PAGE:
Affordable housing faces a shortfall as contracts expire

affordable housingWith the current recession coming to an end, housing is still one of the main topics of discussion. In particular, affordable housing faces a serious shortfall in the next four years.

Many existing Section 8 developments have government contracts that are approaching expiration, which allow the landlords to increase rent at market rate, forcing the poor and middle class to either stay and pay or go elsewhere.

According to the National Housing Trust, about 75% of these units in New York and Massachusetts are close to expiration, and in California, Texas and Washington, 85-90% are nearing Section 8 conclusion by 2014.

This is a very serious problem, and development can only last for so long (land will run out). We need to create incentives for the existing landlords as well. So the question remains – what do we do to prevent Section 8 landlords from opting out of their contracts upon expiration?

According to the Tenants Union of Washington State, another problem facing tenants is prepayment. This offered landlords the option of receiving subsidies to help pay the balance of their mortgage so long as they keep rents affordable. However, once these contracts expire (some lasting 20 to 40 years), landlords can opt out and end promises of affordability.

Essentially, the poor and middle class are being used as a shelter for government help for a time period of fulfilling costs. After the prepayment period, tenants will face higher rent, or the owner can sell the property for profit, or tear it down to sell the land. The major problem is that many of these contracts were handed out 20 years ago. The time is up, and the expiration is not convenient while many continue a post recession struggle. What should be done?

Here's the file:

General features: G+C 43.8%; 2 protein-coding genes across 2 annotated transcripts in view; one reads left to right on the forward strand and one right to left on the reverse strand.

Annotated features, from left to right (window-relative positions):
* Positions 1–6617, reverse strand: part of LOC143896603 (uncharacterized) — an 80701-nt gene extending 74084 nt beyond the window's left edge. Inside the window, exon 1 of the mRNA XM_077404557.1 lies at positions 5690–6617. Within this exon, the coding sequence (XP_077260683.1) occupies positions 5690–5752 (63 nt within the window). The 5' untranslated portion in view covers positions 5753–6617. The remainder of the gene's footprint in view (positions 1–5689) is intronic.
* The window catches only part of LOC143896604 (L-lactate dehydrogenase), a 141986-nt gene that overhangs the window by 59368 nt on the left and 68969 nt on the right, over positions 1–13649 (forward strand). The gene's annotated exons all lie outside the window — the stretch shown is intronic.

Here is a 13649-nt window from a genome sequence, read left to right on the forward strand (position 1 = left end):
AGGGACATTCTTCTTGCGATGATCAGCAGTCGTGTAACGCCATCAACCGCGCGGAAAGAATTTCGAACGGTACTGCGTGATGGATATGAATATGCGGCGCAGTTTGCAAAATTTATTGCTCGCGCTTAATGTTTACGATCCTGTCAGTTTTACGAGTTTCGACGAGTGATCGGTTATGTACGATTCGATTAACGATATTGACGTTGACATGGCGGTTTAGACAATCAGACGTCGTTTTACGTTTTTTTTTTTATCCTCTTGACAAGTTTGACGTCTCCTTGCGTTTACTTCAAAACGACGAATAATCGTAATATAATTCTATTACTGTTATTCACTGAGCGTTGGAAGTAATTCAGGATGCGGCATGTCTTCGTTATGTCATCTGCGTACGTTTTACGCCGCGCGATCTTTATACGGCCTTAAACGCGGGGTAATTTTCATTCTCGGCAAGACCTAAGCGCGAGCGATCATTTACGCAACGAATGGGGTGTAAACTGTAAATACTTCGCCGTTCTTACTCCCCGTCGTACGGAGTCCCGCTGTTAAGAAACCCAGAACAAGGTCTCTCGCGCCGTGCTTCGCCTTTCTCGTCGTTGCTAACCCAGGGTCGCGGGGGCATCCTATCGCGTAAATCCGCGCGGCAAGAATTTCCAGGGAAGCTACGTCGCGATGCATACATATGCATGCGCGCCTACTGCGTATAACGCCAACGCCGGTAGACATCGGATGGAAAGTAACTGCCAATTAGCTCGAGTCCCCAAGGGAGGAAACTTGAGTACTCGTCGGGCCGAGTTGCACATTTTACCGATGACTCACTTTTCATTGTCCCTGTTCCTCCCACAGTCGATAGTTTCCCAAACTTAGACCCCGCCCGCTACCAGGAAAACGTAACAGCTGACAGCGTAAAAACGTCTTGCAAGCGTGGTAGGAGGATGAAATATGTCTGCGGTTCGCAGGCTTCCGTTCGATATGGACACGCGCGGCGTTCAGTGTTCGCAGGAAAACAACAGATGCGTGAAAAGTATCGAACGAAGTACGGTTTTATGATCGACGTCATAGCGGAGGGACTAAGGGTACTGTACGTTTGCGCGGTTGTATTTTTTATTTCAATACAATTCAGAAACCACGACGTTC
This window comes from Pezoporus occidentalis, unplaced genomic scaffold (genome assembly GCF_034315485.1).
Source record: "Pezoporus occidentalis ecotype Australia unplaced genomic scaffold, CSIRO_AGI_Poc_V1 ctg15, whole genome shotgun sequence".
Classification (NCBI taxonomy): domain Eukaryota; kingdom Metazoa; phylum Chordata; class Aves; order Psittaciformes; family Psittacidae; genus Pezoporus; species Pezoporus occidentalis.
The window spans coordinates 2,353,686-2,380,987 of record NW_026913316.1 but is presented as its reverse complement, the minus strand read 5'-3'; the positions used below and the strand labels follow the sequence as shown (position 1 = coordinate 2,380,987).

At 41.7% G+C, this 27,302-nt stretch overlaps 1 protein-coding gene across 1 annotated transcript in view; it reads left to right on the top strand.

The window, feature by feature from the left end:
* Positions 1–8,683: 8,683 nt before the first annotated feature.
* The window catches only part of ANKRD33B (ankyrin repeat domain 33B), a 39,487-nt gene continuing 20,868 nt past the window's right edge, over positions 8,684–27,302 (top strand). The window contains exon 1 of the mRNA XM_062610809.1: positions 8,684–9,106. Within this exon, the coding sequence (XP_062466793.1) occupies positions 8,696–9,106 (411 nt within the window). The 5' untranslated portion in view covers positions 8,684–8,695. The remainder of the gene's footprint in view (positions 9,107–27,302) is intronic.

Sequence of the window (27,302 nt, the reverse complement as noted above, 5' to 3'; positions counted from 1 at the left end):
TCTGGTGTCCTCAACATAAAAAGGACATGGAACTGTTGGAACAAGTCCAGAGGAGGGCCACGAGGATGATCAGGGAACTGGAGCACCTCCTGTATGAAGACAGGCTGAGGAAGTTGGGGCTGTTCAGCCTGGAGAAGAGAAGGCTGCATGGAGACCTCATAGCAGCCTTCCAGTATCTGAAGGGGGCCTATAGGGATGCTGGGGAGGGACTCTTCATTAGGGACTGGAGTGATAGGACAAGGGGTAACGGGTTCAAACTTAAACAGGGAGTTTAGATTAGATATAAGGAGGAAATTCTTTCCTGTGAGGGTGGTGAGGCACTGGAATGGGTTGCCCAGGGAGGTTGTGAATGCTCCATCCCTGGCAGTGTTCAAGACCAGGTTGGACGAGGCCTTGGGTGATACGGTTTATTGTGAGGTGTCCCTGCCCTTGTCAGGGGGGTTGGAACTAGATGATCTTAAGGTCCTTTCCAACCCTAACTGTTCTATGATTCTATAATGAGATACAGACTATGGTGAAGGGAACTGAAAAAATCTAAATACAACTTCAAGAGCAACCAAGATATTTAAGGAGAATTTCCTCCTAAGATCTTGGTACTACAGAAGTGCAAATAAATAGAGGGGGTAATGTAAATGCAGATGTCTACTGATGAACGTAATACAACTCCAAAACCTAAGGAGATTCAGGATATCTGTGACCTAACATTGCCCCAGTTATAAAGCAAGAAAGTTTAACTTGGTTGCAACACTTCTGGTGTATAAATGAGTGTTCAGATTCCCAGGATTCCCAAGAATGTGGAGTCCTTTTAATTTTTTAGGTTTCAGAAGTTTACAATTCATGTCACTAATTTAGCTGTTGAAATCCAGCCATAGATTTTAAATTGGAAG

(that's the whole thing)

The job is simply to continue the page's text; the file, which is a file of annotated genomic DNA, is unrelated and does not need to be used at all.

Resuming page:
We need to move toward offering long term incentives, rather than contract based subsidies. Legislators should seriously determine the effects of incentives upon expiration.

To stall the effects of housing contract expirations, development should be encouraged. Government needs to work with these developers and landlords to come to a reasonable agreement to create positive results for poor and middle class affordable housing.

We must listen directly to the demands of the poor and middle class, and the potential suppliers in the private market -- the developers. Affordable housing development will balance out the existing units that may move toward market rate rent. It will be a swift risk management approach, but something needs to be done for the long term.
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